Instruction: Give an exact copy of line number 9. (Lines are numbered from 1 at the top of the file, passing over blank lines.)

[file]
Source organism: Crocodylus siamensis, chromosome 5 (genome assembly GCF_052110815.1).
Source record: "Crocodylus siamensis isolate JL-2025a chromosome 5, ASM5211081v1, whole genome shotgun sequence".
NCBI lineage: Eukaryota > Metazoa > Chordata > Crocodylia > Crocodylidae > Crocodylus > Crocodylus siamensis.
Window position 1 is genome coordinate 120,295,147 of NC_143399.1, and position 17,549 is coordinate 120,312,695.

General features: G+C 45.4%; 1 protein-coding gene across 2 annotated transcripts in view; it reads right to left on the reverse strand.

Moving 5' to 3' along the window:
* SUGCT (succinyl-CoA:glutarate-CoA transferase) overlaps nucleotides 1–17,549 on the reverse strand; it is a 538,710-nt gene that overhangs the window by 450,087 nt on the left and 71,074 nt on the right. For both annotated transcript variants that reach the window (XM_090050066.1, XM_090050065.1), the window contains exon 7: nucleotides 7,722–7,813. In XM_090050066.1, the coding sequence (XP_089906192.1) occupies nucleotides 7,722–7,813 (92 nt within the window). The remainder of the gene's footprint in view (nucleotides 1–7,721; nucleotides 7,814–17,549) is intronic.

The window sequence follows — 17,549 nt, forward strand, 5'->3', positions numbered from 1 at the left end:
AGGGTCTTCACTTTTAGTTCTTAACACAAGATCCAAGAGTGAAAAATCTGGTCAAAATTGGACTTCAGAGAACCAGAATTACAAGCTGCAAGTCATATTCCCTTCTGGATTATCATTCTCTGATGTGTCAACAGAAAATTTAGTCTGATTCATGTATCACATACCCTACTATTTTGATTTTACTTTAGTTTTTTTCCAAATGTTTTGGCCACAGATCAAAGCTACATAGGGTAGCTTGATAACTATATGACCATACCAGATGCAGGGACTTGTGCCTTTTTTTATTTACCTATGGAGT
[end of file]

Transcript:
AGGGTCTTCACTTTTAGTTCTTAACACAAGATCCAAGAGTGAAAAATCTGGTCAAAATTGGACTTCAGAGAACCAGAATTACAAGCTGCAAGTCATATTCCCTTCTGGATTATCATTCTCTGATGTGTCAACAGAAAATTTAGTCTGATTCATGTATCACATACCCTACTATTTTGATTTTACTTTAGTTTTTTTCCAAATGTTTTGGCCACAGATCAAAGCTACATAGGGTAGCTTGATAACTATATGACCATACCAGATGCAGGGACTTGTGCCTTTTTTTATTTACCTATGGAGT